Lattakia is Syria's busiest and most modern seaport located 186 km south west of Aleppo.
Until the fall of Ugarit, the area was part of that kingdom. This was an important ancient Canaanite urban center and its language has had a marked effect on our knowledge of early religion and literature and Biblical studies.
After the division of Alexander's Empire it fell under the influence of the Seleucids and became a major city and port. Seleucus Nicator renamed the city to Laodicea, in honor of his mother, and today's name is a corruption of that Greek name.
Laodicea had an important early Christian community, a fact attested by being mentioned in Revelations and Paul's letter to the Colossians. After the fall of Rome, possession of the city seesawed between Byzantines, Arab, Seljuk, Crusaders, Mamluks and finally Ottomans.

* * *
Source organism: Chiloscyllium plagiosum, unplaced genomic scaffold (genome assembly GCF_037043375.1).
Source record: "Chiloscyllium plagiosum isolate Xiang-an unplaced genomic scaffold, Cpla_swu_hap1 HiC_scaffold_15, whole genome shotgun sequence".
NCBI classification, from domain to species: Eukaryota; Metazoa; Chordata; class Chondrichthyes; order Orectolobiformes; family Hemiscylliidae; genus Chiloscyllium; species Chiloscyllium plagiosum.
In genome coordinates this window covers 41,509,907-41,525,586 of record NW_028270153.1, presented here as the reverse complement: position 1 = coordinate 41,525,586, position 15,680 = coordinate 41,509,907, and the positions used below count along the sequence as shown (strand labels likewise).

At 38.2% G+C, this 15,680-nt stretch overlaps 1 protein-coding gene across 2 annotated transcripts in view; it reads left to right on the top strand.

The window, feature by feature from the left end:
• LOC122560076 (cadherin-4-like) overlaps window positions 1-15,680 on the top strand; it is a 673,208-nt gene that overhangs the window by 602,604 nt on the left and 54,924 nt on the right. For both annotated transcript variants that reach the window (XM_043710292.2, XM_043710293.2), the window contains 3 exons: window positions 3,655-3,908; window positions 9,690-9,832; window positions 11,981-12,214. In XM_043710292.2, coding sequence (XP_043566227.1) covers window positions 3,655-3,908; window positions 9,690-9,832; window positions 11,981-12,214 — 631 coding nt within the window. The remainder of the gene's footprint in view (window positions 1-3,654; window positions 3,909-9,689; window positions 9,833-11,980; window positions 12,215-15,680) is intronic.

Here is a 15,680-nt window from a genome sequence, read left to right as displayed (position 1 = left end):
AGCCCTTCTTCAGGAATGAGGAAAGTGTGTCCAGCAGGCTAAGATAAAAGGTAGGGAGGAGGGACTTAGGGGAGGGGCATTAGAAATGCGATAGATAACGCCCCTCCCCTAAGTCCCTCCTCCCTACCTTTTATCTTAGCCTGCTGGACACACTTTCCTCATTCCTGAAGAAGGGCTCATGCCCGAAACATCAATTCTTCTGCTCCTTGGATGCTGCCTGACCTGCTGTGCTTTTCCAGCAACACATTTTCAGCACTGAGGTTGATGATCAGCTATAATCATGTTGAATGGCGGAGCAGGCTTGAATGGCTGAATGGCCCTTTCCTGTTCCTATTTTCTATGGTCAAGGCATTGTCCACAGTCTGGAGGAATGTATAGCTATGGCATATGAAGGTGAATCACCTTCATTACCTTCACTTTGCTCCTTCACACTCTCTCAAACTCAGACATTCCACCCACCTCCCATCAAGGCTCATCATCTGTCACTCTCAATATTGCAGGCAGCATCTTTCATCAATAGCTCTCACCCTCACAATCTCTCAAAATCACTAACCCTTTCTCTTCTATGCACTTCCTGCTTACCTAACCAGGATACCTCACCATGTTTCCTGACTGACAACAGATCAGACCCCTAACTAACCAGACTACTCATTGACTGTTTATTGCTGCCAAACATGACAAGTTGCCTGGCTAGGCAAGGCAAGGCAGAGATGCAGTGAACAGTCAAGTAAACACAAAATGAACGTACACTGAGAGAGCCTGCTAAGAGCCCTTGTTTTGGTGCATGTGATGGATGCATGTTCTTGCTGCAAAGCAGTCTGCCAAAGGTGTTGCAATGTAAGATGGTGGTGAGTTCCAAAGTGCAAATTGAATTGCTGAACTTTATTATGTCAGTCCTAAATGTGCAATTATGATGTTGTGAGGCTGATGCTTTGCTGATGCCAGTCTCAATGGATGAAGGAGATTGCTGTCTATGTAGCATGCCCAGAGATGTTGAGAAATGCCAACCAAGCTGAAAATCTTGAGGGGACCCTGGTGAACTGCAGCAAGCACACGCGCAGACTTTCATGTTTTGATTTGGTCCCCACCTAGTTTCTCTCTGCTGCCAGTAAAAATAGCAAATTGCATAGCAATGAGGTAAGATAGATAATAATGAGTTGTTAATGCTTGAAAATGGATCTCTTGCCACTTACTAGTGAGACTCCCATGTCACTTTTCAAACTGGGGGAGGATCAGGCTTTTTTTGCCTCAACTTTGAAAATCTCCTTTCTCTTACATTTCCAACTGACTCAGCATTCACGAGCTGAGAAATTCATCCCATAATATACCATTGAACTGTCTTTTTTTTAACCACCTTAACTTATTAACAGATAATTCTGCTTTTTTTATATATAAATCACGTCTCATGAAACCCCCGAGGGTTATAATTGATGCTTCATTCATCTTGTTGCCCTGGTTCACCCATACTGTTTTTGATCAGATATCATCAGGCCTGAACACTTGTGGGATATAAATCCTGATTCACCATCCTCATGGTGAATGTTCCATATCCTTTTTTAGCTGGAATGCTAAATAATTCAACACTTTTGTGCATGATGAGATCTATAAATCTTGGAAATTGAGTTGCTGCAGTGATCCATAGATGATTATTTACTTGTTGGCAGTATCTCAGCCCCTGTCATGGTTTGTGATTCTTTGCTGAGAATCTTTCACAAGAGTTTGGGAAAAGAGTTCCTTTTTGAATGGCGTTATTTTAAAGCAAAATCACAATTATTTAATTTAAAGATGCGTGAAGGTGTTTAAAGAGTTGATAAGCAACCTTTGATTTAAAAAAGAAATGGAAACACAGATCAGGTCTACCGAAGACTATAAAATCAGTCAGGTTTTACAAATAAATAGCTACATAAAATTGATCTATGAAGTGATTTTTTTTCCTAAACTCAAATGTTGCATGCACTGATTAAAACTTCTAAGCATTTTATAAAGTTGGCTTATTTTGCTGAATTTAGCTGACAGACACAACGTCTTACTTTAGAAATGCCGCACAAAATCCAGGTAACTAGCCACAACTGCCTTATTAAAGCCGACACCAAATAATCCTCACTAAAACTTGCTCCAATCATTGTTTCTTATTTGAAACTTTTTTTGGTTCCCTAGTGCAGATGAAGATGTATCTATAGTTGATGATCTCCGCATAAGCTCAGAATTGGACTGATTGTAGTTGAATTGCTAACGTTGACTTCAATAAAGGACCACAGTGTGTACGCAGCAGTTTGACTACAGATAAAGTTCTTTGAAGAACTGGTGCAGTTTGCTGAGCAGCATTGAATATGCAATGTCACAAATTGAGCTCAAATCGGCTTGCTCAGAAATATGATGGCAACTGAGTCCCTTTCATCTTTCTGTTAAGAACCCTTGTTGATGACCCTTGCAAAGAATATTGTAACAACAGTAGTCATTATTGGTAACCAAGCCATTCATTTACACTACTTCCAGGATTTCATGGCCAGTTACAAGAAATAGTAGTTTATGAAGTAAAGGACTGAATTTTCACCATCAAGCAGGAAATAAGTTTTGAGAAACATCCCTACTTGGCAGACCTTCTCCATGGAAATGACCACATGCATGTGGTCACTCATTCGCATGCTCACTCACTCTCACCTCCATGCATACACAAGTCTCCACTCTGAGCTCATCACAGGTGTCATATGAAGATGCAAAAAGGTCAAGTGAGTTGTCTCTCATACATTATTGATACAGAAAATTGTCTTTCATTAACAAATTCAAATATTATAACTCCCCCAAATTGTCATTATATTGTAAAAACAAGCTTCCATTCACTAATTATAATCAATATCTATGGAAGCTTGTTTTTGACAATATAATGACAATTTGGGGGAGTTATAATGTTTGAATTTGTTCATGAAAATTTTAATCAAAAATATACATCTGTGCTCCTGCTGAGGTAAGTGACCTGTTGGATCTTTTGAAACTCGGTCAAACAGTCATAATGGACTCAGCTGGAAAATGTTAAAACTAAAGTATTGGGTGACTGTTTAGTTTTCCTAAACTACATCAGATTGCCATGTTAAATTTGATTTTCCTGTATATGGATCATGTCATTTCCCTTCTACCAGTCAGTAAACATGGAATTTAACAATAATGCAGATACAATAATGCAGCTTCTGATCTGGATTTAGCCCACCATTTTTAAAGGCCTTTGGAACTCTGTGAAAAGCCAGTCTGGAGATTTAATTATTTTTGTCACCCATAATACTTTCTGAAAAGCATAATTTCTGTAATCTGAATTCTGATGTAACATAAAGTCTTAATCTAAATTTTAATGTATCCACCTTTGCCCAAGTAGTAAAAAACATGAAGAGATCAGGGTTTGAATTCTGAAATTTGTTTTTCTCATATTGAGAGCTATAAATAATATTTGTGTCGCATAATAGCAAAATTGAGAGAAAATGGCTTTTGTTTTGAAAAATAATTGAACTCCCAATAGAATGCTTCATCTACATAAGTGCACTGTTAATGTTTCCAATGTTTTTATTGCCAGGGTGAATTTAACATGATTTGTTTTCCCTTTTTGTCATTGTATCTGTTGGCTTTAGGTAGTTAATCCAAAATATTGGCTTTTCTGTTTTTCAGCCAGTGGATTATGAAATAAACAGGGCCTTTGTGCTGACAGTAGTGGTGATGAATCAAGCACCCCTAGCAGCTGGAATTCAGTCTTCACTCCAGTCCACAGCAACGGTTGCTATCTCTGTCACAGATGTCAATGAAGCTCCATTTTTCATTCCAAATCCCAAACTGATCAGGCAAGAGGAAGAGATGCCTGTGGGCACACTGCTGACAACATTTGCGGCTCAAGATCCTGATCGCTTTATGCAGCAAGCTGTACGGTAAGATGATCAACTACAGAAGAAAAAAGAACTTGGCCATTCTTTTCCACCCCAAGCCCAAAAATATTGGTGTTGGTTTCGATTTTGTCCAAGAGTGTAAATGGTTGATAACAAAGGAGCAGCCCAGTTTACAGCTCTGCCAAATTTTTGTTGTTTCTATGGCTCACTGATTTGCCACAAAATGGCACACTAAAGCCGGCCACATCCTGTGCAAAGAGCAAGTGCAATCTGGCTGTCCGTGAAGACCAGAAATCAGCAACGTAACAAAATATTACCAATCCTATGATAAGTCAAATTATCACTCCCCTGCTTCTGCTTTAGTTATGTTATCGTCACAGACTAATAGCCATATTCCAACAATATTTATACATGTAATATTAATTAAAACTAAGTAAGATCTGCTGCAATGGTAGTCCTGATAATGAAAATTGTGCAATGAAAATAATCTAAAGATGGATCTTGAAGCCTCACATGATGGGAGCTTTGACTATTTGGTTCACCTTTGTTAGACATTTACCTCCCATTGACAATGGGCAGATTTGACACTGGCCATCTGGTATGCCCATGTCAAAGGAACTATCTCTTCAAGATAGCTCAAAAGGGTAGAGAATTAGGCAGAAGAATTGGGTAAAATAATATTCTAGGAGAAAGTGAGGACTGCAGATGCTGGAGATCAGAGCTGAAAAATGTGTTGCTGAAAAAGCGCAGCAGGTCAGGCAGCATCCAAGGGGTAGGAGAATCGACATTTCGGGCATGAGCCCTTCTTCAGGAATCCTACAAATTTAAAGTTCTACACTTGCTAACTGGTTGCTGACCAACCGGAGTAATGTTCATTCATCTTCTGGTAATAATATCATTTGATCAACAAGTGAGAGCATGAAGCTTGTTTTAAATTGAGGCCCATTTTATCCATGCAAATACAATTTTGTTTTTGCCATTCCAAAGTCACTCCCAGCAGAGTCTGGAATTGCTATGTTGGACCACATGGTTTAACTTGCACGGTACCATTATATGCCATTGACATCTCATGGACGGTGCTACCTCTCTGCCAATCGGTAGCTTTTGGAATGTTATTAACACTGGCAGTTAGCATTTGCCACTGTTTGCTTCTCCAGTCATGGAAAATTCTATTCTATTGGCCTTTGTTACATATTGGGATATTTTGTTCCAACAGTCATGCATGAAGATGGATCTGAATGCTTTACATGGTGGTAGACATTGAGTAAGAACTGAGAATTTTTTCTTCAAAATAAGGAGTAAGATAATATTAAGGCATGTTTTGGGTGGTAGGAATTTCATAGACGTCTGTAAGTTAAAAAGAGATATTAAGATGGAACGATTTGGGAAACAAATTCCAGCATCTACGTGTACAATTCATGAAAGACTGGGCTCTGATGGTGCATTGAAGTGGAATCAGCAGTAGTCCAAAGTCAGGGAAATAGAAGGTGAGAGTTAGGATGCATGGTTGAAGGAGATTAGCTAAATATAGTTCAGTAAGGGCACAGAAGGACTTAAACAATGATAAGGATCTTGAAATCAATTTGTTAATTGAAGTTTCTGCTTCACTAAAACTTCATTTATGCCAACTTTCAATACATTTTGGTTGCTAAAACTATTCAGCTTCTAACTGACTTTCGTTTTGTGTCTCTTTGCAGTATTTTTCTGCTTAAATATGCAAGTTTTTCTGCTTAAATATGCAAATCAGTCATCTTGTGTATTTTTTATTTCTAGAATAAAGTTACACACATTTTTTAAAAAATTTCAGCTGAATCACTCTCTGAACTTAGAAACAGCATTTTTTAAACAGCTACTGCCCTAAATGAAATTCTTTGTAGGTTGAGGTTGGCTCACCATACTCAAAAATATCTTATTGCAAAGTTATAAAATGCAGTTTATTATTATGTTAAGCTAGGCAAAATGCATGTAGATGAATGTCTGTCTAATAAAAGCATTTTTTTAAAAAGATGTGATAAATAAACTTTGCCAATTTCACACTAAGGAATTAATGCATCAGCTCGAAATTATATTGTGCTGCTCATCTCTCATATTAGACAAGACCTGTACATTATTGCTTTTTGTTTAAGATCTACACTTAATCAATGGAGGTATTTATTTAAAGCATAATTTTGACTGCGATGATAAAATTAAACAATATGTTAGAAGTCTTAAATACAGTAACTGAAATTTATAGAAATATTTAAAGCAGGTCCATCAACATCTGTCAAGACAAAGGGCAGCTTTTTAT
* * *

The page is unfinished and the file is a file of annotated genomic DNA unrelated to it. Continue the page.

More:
Not many ancient remains have survived in Lattakia, but there are four columns and a Roman arch from the time of Septimus Severus (Circa - 200 AD), in addition to a beautiful Ottoman construction called Khan Al-Dukhan, which is now a museum.